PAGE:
Santa Ana, CA—A few days ago, Orange County Global Medical Center announced that they will be working with the American Heart Association/American Stroke Association and the University of Miami Miller School of Medicine as a partner in the first large standardized research study to evaluate long-term outcomes of people who experience mild strokes.
After a strict vetting process, OCGMC was selected to take part in the three-year observational study called MaRISS (Mild and Rapidly Improving Stroke Study). The goal of the study is to evaluate the long-term outcomes of people with mild or rapidly improving stroke symptoms; determine the factors associated with poor outcome; and to examine the effect of treatment with the clot-busting drug tPA, or tissue plasminogen activator, the only drug approved by the U.S. Food and Drug Administration to treat acute ischemic stroke.
“OCGMC is devoted to helping our patients with strokes have the best possible outcomes, and through this important study, we hope to learn more about optimal treatment that will heighten the quality of life for many who experience a mild or rapidly-improving stroke. As a Certified Comprehensive Stroke Center we are ecstatic to see more growth in our patients’ success,” said Kim Dyer, the Director of OCGMC’s Stroke Department.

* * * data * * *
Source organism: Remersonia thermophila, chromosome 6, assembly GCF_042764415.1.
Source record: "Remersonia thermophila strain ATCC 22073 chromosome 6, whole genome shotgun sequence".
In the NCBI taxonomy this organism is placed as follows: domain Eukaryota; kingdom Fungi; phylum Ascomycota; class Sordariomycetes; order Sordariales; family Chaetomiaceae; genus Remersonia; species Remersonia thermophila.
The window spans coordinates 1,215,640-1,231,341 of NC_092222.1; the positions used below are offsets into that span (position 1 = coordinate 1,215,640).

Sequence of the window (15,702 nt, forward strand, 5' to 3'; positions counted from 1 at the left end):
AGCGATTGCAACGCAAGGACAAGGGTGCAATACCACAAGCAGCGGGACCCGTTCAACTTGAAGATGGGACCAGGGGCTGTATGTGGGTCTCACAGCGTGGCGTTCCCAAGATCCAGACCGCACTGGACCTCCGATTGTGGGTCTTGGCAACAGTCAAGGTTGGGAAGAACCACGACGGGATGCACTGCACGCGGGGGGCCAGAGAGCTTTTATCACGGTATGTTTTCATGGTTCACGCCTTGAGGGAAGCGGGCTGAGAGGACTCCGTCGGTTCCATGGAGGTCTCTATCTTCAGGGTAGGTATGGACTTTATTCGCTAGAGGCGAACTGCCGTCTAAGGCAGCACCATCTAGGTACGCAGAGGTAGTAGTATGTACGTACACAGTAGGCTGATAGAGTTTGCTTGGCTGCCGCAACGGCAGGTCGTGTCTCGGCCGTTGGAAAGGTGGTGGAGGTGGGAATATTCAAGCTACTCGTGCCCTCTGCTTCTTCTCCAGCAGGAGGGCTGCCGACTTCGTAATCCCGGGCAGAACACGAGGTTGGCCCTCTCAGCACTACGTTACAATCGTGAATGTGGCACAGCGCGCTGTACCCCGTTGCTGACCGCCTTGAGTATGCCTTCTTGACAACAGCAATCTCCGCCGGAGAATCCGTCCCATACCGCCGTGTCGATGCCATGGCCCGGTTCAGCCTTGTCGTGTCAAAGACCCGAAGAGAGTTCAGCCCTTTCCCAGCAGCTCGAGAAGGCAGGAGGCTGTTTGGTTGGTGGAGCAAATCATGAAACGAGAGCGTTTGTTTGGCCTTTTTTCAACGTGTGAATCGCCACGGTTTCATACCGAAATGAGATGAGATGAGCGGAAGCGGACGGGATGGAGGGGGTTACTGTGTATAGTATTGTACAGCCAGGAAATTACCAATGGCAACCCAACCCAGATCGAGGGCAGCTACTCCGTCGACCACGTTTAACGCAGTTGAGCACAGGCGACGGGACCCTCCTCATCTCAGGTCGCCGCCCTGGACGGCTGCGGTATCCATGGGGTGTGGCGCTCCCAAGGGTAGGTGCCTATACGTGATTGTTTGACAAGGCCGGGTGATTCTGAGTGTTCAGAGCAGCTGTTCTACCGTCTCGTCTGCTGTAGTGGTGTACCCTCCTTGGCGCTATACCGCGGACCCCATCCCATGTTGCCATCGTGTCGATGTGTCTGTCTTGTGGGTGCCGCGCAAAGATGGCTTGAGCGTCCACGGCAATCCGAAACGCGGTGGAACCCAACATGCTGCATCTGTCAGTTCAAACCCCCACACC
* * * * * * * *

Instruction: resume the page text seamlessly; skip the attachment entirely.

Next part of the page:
Mild and rapidly improving stroke symptoms are common, affecting more than a third of all stroke patients who report to the emergency department, but the majority are not treated with clot-busting therapy, according to a 2011 study published in the journal Stroke. But up to one-third of these patients are unable to return directly to their homes, and need immediate physical or occupational therapy to regain their independence. The MaRISS study aims to determine the long-term outcomes of these patients.
“This is an important research study that addresses an important group of patients who have the best chance of recovery from a stroke,” said Jose Romano, M.D., MaRISS principal investigator and professor of clinical neurology at the University of Miami Miller School of Medicine. “The MaRISS study addresses a critical knowledge gap in stroke research and we commend OCGMC for being part of this vital study.”
Using data from the American Heart Association/American Stroke Association’s quality improvement program, Get With The Guidelines-Stroke, researchers will examine outcomes of up to 2,650 patients with mild or rapidly improving stroke. Each participating hospital is expected to recruit about 30 patients during the course of the study, an estimated two patients per month, and follow-up with these patients by telephone at 30 and 90 days after enrollment.